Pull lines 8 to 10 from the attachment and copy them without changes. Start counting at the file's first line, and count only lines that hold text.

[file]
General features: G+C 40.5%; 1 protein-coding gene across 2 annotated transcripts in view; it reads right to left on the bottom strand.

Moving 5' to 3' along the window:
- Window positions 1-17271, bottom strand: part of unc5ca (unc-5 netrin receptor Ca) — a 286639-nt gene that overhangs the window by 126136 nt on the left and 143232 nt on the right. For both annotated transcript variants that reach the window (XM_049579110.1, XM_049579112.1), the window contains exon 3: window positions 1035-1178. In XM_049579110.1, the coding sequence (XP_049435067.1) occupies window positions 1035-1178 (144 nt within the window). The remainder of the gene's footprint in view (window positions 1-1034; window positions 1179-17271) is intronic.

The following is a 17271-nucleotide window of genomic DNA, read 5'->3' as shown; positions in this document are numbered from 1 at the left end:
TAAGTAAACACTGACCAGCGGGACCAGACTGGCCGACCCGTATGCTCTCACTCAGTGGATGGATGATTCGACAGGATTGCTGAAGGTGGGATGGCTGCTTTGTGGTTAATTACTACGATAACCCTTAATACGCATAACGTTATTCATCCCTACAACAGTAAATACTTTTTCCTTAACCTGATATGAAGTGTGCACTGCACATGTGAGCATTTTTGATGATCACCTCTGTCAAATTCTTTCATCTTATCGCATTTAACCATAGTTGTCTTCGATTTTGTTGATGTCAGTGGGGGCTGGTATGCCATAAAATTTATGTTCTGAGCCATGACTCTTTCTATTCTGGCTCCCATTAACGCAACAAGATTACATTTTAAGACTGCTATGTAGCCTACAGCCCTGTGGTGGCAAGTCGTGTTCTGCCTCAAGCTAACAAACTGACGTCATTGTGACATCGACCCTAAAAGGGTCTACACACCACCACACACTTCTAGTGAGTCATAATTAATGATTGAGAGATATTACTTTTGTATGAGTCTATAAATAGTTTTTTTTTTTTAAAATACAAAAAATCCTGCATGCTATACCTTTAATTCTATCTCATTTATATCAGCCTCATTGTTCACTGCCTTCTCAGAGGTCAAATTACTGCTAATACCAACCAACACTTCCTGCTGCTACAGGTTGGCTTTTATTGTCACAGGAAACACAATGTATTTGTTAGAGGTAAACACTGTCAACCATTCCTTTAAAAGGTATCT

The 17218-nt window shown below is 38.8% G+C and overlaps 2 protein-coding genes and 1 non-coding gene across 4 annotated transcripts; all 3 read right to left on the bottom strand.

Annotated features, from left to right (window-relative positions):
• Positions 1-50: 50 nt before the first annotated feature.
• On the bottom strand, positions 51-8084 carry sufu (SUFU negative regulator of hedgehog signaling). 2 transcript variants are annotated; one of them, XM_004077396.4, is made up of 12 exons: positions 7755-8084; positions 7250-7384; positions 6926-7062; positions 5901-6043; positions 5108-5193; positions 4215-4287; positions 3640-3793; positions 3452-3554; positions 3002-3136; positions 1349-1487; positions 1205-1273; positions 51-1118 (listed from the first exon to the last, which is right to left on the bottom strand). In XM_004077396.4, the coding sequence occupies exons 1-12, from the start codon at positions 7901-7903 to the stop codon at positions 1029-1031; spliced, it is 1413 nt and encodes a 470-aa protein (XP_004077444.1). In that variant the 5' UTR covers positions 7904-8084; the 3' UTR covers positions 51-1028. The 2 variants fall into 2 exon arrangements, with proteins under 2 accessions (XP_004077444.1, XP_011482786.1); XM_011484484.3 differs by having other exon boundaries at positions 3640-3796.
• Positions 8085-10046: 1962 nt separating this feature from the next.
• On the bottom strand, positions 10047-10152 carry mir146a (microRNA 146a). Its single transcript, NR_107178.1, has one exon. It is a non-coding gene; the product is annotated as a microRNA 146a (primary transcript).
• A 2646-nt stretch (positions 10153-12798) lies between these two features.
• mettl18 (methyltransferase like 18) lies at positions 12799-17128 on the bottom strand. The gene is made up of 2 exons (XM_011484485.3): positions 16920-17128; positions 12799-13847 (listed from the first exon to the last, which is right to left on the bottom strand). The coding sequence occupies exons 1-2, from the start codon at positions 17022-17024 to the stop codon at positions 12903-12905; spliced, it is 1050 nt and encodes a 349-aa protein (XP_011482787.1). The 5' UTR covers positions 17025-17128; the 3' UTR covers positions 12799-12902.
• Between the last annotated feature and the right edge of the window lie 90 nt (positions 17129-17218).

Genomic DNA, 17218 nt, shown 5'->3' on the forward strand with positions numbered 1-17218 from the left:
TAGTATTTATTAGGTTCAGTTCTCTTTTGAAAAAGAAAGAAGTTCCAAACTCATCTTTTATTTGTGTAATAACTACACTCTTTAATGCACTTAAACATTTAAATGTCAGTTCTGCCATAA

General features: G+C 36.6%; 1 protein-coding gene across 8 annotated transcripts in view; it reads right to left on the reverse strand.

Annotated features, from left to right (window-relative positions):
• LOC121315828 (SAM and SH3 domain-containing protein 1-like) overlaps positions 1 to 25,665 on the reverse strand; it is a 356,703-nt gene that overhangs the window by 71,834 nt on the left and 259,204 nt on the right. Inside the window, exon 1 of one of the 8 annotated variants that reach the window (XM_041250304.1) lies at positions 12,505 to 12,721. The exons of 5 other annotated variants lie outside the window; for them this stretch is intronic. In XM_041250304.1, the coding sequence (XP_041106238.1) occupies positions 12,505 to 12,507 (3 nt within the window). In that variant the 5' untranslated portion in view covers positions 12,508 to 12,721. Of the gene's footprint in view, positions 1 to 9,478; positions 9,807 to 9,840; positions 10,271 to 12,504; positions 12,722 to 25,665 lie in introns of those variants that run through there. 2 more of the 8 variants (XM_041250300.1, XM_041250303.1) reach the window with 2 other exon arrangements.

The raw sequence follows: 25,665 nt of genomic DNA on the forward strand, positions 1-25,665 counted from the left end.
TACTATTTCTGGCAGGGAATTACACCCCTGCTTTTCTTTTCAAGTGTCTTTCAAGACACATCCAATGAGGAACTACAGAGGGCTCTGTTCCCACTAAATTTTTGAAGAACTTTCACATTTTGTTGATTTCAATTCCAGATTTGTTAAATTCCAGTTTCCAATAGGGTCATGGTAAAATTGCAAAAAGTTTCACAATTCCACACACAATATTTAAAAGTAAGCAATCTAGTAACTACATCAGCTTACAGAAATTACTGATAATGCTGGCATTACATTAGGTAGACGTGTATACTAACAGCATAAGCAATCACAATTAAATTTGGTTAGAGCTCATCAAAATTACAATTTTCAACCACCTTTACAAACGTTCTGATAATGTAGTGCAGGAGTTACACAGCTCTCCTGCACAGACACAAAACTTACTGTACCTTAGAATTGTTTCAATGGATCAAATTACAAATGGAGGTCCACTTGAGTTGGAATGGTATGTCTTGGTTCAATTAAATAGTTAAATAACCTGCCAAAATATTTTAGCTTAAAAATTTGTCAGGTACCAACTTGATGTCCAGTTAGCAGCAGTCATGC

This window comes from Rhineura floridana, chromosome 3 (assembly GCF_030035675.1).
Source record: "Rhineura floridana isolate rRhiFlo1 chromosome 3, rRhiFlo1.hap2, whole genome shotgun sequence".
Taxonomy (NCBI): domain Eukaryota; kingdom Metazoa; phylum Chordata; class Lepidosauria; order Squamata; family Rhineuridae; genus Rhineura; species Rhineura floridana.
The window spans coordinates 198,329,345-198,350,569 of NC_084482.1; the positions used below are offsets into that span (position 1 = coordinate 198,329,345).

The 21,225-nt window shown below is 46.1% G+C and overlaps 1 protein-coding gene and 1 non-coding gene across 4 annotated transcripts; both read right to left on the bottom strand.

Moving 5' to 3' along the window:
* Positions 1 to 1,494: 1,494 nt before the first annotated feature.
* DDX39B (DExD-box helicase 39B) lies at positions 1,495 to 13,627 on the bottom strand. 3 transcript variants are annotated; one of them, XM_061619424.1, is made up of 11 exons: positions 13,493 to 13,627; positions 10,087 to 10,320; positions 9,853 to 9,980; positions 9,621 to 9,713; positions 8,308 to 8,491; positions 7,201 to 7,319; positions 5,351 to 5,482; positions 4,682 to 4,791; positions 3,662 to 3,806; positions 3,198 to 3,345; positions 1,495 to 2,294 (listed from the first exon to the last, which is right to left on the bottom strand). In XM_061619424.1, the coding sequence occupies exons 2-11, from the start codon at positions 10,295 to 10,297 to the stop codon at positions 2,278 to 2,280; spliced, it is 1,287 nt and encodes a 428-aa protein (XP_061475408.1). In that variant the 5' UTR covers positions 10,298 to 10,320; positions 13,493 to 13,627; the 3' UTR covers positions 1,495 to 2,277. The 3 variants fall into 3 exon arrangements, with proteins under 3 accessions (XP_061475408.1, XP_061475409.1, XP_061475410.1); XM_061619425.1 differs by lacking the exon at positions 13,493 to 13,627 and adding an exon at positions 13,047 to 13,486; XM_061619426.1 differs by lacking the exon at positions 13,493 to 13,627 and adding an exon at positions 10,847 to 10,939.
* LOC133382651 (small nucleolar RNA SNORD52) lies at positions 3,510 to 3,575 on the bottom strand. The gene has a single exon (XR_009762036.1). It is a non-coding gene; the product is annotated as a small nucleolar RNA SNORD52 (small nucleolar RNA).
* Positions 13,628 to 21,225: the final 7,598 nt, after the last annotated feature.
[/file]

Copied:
• Positions 1-50: 50 nt before the first annotated feature.
• On the bottom strand, positions 51-8084 carry sufu (SUFU negative regulator of hedgehog signaling). 2 transcript variants are annotated; one of them, XM_004077396.4, is made up of 12 exons: positions 7755-8084; positions 7250-7384; positions 6926-7062; positions 5901-6043; positions 5108-5193; positions 4215-4287; positions 3640-3793; positions 3452-3554; positions 3002-3136; positions 1349-1487; positions 1205-1273; positions 51-1118 (listed from the first exon to the last, which is right to left on the bottom strand). In XM_004077396.4, the coding sequence occupies exons 1-12, from the start codon at positions 7901-7903 to the stop codon at positions 1029-1031; spliced, it is 1413 nt and encodes a 470-aa protein (XP_004077444.1). In that variant the 5' UTR covers positions 7904-8084; the 3' UTR covers positions 51-1028. The 2 variants fall into 2 exon arrangements, with proteins under 2 accessions (XP_004077444.1, XP_011482786.1); XM_011484484.3 differs by having other exon boundaries at positions 3640-3796.
• Positions 8085-10046: 1962 nt separating this feature from the next.